I have quoted just one article but one can read much the same in many articles in many different journals. One can summarise it by saying that Christian mission helped to improve the social position of the Dalits in India, but that many caste Christians were scandalised by this. And in recent years there has been growing resistance among Brahmins, leading to a growth in Hindutva -- Hindu nationalism.

Again, in the same article the author describes Hindutva without "Hindu tolerance": From the time of Gandhi, Hinduism was known for its tolerance of other religions, but that time is rapidly passing, and Hindutva seems to be gearing up for the Clash of Civilizations.
The controversial supreme court Judgement on Dec.11, 1995 has given Hindutva a legal approval: “ordinarily, Hindutva is understood as a way of life or a state of mind, and it is not to be equated with or understood as, religious Hindu fundamentalism”. The Hindu nationalist parties fought the elections in the name of Hindutva with the legal sanction for the first time. The architect of Hindutva ideology Savarkar’s said, “the crying need of our times is not men of letters but soldiers. …. you should abandon your pens in favour of guns.” The major items of Hidutva agenda are the consolidation of the Hindu community, the defence of its religion, the Hinduisation of politics, the militarisation of Hindudom, the establishment of Hindu rashtra and the reconversion of former Hindus.

Read the full article here:

For other synchrbogs on the theme of "untouchables", see:

14 June 2007

More on neoliberalism, from The Antidote

A few days ago I wrote about neoliberalism, and the bad effects it was having on South African education. Now The Antidote tells more about the bad effects it is having on water supplies.
In 2000, a cholera outbreak around Ngwelezane in rural KZN killed nearly 200 people and infected more than 80 000 others. Why the outbreak? The government had recently terminated a 17-year-long, apartheid-era supply of free water. Those too poor to buy their water found themselves forced to gather it from wherever they could find it, storm drains, dirty rivers, stagnant pools…. hence the cholera.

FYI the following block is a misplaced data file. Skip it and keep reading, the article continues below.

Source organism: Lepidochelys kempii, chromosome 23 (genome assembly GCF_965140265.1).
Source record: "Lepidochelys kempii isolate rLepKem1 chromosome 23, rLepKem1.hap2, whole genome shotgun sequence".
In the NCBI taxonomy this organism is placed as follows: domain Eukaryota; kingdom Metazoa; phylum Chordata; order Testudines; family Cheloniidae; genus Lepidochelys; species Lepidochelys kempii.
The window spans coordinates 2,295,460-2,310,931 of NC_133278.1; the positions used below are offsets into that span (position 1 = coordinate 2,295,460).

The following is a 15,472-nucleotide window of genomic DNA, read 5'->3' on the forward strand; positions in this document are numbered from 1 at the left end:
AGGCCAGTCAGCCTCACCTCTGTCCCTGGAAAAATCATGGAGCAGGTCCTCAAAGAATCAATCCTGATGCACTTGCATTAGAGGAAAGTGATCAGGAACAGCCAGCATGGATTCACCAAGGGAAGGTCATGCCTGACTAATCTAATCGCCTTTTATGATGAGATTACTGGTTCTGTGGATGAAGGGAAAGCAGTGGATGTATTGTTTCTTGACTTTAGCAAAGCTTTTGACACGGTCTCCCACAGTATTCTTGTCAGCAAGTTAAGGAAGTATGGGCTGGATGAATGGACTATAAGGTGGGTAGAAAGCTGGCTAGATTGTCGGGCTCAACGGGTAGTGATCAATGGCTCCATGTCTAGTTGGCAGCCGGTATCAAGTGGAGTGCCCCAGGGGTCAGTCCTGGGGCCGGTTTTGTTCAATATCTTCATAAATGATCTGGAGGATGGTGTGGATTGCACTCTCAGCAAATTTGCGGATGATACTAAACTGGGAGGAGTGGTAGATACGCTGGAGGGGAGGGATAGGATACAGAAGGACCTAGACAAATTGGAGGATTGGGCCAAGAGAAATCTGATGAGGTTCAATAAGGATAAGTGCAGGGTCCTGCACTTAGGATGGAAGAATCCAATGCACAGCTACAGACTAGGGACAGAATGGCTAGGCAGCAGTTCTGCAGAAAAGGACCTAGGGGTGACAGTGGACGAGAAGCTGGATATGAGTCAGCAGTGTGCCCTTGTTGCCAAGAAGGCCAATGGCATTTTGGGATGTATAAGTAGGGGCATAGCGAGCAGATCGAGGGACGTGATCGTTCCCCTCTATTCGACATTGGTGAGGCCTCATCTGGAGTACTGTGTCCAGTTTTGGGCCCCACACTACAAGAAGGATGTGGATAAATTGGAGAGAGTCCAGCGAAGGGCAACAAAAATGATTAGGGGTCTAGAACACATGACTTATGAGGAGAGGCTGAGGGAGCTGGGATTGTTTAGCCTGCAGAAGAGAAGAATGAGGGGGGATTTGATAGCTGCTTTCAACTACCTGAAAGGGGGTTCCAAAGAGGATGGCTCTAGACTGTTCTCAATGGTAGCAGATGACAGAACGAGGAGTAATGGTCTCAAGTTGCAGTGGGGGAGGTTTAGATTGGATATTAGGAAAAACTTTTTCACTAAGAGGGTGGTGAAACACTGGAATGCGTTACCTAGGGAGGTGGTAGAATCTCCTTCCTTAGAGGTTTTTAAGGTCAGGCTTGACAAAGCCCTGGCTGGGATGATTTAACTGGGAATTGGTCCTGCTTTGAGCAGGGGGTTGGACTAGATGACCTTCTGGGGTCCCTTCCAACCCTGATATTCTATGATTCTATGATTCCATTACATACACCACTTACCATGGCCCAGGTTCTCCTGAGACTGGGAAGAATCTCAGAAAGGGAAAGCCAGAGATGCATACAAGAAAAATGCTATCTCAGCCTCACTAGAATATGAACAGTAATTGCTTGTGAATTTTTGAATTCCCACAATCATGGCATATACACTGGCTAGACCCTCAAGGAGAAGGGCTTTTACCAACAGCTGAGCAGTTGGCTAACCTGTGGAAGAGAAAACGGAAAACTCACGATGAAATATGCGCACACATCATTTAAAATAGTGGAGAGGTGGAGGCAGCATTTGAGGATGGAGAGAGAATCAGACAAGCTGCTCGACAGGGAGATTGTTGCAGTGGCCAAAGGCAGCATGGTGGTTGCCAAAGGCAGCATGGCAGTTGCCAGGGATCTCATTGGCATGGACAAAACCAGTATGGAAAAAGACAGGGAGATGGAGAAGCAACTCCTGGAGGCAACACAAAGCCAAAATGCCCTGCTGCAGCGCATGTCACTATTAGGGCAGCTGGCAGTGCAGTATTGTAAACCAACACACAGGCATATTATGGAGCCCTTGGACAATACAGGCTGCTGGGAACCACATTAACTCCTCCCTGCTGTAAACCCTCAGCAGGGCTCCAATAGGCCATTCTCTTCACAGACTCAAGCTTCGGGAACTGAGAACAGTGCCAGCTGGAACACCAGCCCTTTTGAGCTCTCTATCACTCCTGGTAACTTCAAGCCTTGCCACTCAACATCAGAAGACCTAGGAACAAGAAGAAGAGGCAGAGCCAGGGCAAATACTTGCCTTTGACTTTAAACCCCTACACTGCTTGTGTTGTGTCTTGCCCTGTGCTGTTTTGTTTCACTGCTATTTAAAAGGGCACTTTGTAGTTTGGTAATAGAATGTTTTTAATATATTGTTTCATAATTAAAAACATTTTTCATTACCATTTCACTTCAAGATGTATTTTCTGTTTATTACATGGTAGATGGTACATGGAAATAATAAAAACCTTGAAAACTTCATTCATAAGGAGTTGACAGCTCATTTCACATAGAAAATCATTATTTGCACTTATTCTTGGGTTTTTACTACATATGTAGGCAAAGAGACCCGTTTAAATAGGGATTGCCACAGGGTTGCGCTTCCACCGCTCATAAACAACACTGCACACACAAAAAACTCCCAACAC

(Then) Wits academic Patrick Bond is just one of the critics blaming our government for adopting neoliberal economic policies that put profit before people. Government is turning basic services like water and electricity into commodities, and then selling them off to the highest bidder. From there, it’s a quick step to insist upon a 100% cost recovery model from ‘customers’, regardless of how poor these individuals may be. No money, no water.

What prompted our government to take such a step? For a lot of reasons, but not least of which the fact that the World Bank and International Monetary Fund (IMF) have made no bones about the fact that they will be plenty cheesed off if SA doesn’t go this route. In the words of writer-activist Ashwin Desai, ‘our transition to democracy… was trumped by the transition to neoliberalism’.

I will never forget Nelson Mandela saying, when it had become clear that the ANC had won the election in 1994, that one thing was not negotiable -- the Reconstruction and Development Programme (RDP). And within a year it had been negotiated away.

13 June 2007

Social blogrolling

Many blogs have blogrolls - lists of blogs that the author of the blog likes to read. But I'd like to invite bloggers who read this blog to go a step further and have a pictorial blogroll, which you can get by going to MyBlogLog.

How does this differ from an ordinary blogroll? Well, you can go to the page for this blog, and see the blogroll in reverse -- not just the blogs that I like to read, but the people who've bookmarked this blog because they like to read it. And you can click on their icons to see a list of their blogs.

Also, each blog and blog author has tags. Once upon a time Blogger (the software that runs this blog) allowed you to go to the blog author's profile and see a list of their interests. Then you could click on one of the interests that is your interest too, and find other bloggers with that interest.

Unfortunately it doesn't work any more (like many other featured of the "fully-featured" new Blogger).